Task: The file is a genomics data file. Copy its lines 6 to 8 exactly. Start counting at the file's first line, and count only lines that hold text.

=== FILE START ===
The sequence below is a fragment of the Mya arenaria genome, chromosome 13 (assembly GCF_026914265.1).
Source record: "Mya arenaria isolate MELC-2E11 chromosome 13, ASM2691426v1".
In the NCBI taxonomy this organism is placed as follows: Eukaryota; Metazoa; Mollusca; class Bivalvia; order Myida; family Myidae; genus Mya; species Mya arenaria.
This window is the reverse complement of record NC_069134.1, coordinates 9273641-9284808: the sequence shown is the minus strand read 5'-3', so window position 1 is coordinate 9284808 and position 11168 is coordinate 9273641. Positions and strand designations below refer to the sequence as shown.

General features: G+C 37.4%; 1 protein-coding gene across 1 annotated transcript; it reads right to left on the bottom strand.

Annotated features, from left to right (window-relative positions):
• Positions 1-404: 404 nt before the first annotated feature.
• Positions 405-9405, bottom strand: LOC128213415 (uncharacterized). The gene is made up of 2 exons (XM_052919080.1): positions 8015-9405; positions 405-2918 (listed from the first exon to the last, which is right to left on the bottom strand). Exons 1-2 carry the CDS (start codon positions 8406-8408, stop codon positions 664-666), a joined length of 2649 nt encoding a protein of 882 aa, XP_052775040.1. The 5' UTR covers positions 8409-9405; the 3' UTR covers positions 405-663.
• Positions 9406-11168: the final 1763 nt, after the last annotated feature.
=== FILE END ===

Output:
Annotated features, from left to right (window-relative positions):
• Positions 1-404: 404 nt before the first annotated feature.
• Positions 405-9405, bottom strand: LOC128213415 (uncharacterized). The gene is made up of 2 exons (XM_052919080.1): positions 8015-9405; positions 405-2918 (listed from the first exon to the last, which is right to left on the bottom strand). Exons 1-2 carry the CDS (start codon positions 8406-8408, stop codon positions 664-666), a joined length of 2649 nt encoding a protein of 882 aa, XP_052775040.1. The 5' UTR covers positions 8409-9405; the 3' UTR covers positions 405-663.